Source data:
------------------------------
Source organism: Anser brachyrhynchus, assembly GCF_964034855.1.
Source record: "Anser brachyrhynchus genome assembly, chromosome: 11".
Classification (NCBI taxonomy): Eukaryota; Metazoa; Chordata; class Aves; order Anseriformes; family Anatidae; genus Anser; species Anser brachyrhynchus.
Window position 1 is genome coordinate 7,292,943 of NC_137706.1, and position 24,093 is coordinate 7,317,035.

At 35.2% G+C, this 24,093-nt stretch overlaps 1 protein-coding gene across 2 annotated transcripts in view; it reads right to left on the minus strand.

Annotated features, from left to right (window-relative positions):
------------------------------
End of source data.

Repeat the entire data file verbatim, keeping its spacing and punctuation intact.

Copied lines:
Source organism: Anser brachyrhynchus, assembly GCF_964034855.1.
Source record: "Anser brachyrhynchus genome assembly, chromosome: 11".
Classification (NCBI taxonomy): Eukaryota; Metazoa; Chordata; class Aves; order Anseriformes; family Anatidae; genus Anser; species Anser brachyrhynchus.
Window position 1 is genome coordinate 7,292,943 of NC_137706.1, and position 24,093 is coordinate 7,317,035.

At 35.2% G+C, this 24,093-nt stretch overlaps 1 protein-coding gene across 2 annotated transcripts in view; it reads right to left on the minus strand.

Annotated features, from left to right (window-relative positions):